This work has been made possible by support from Booking Protect
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Ticketplan / April Travel Collaboration

TICKETPLAN CREATES COMPELLING PROPOSITION VIA MAJOR INITIATIVE WITH APRIL TRAVEL PROTECTION IN UNITED STATES

 

MIAMI, FL (Jan. 16, 2018) –TicketPlan Group, the leading provider of ticket cancellation protection in the UK, and APRIL Travel Protection, the rapidly growing U.S. division of a global insurance conglomerate, have recently announced a strategic alliance across all 50 states within the United States. Co-branded as TicketPlan powered by APRIL Travel Protection, the new partnership paves the way for the development of a global network serving the insurance needs of event ticketing professionals worldwide.

 

Ticket cancellation is now a standard customer requirement in all areas of the event ticketing world and TicketPlan is the premium brand in the sector. Its alliance with APRIL—an innovator in the U.S. supported by the international presence of the 30-year-old APRIL Group—creates a compelling proposition for the event ticketing industry.

 

“APRIL’s strength in the U.S. coupled with the international backing of its parent company will make TicketPlan an even more valuable resource for entertainment ticketing professionals seeking a one-stop-shop for international event protection solutions across the global marketplace,” said Jason Schreier, CEO for APRIL Travel Protection.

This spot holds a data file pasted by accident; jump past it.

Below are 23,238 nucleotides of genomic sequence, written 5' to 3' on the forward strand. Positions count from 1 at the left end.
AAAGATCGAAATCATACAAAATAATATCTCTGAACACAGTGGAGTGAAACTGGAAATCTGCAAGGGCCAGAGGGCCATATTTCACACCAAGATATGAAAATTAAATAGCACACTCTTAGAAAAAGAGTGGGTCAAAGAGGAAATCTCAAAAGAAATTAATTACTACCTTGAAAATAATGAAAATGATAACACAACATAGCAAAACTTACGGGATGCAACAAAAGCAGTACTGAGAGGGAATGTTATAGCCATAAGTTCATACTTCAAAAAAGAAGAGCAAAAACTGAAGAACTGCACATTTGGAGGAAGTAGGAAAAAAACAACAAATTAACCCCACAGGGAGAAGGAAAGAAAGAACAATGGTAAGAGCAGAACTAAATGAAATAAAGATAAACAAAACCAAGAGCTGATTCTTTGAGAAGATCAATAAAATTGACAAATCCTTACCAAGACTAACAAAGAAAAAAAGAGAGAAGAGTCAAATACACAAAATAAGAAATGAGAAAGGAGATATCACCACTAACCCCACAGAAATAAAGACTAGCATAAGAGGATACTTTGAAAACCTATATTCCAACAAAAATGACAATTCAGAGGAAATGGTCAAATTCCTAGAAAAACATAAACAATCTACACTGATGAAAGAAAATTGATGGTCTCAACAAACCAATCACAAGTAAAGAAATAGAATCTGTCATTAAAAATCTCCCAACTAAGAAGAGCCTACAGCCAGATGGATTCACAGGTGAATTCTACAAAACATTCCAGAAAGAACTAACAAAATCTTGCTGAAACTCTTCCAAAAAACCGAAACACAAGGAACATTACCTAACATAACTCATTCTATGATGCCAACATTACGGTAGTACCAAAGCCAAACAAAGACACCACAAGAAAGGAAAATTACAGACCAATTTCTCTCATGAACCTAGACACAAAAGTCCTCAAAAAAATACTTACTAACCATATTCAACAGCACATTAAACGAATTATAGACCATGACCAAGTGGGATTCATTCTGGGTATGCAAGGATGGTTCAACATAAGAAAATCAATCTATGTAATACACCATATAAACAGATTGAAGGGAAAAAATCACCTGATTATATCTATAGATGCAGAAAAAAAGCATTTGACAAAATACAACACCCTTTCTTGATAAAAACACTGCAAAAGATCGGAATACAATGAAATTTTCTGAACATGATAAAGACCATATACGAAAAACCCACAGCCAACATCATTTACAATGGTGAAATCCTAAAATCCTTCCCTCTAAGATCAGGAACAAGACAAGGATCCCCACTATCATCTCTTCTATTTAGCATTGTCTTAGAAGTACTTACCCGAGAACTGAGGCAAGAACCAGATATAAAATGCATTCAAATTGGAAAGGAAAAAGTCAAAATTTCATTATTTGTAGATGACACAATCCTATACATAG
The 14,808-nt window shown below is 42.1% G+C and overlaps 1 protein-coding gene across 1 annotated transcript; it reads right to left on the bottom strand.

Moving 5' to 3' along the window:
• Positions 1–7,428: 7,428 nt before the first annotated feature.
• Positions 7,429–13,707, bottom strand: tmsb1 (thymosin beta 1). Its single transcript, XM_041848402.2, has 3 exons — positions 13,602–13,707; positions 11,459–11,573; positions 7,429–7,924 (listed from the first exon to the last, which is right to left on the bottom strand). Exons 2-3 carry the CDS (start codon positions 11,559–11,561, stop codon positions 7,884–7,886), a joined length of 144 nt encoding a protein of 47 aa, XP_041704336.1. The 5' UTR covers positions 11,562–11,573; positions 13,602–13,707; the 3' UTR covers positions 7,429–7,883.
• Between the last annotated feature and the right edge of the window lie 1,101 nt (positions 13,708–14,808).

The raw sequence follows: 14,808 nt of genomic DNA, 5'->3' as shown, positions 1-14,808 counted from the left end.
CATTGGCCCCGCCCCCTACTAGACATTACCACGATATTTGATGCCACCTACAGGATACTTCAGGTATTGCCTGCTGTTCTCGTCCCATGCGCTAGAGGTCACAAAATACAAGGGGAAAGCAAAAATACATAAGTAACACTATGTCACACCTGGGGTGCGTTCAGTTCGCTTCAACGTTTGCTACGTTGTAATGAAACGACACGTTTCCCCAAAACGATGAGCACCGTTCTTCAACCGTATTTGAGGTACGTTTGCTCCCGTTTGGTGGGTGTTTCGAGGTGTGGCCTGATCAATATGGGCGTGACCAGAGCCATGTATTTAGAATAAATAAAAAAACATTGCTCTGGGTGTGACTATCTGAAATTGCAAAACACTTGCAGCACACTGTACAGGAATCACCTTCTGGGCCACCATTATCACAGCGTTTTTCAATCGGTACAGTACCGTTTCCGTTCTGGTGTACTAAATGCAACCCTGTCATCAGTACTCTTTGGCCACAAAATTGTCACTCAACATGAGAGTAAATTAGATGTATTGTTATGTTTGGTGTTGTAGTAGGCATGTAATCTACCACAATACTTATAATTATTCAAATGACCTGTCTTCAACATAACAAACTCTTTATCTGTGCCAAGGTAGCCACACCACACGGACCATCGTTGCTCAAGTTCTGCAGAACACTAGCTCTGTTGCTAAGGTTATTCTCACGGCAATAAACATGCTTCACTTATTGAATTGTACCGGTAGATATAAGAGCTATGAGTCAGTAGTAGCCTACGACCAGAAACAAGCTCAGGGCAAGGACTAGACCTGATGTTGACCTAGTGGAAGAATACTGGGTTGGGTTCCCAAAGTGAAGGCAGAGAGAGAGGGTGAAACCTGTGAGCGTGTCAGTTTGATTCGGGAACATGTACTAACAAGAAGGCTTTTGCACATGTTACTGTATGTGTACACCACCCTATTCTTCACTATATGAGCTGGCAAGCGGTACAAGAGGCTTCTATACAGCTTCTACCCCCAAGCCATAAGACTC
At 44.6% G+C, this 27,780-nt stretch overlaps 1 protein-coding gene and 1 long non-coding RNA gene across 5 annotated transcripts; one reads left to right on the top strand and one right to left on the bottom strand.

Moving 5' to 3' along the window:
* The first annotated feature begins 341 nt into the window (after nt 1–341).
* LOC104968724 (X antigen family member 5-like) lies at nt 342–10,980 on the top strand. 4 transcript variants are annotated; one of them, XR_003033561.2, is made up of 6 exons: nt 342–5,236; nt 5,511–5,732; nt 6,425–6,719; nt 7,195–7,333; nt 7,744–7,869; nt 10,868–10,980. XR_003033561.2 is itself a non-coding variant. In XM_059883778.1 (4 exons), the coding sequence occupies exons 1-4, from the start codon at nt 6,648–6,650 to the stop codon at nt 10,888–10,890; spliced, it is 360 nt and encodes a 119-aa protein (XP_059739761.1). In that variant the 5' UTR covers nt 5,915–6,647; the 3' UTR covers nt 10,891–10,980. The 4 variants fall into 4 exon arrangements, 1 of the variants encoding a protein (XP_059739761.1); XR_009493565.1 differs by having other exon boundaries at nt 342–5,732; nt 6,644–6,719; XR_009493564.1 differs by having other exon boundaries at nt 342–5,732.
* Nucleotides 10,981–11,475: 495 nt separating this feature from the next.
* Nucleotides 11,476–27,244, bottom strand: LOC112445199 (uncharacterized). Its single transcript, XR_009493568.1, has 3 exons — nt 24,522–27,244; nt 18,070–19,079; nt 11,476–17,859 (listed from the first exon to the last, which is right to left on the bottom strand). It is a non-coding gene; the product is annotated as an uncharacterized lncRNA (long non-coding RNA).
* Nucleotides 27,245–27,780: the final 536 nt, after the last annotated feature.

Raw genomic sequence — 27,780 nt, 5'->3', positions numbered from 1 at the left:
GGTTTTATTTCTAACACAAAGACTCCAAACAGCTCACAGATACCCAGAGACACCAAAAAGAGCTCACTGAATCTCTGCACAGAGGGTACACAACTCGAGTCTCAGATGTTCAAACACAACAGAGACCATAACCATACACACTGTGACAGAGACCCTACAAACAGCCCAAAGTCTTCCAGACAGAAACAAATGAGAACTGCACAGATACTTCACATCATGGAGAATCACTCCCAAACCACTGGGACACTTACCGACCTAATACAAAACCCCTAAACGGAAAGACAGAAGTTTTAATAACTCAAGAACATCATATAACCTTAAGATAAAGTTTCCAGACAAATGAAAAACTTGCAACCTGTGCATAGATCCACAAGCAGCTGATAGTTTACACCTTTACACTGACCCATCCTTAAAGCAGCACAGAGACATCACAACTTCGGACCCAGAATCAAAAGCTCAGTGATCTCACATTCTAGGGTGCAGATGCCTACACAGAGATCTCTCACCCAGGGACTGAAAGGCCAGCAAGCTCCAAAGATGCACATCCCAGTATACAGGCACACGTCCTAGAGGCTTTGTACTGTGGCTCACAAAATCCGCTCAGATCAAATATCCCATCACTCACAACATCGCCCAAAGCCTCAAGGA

The collaboration launches at the INTIX Conference in Baltimore, MD on Jan. 23 following an extensive research and operational effort undertaken by both companies due to the complexities of U.S. regulatory requirements which differ across all 50 states.

 

“APRIL has the in-depth regulatory knowledge and expertise to bring new ticket insurance facilities to market quickly, efficiently and professionally,” said Graham Berg, CEO of the TicketPlan Group.

 

“TicketPlan pioneered the concept of ticket cancellation protection within the UK and is now the accepted benchmark for ticket insurance and protection in many overseas markets as well,” Berg noted. “This partnership with APRIL marks an exciting new stage in our mutual development.”

 

“Our collective relationships will be an asset for industry players looking to globalize without having to develop operations and navigate regulatory compliance in each international market,” added Schreier.

 

TicketPlan policies for ticket cancellation insurance in the U.S. will be underwritten by StarNet Insurance Company or Berkshire Hathaway Specialty Insurance Company, and will be administered and marketed through APRIL.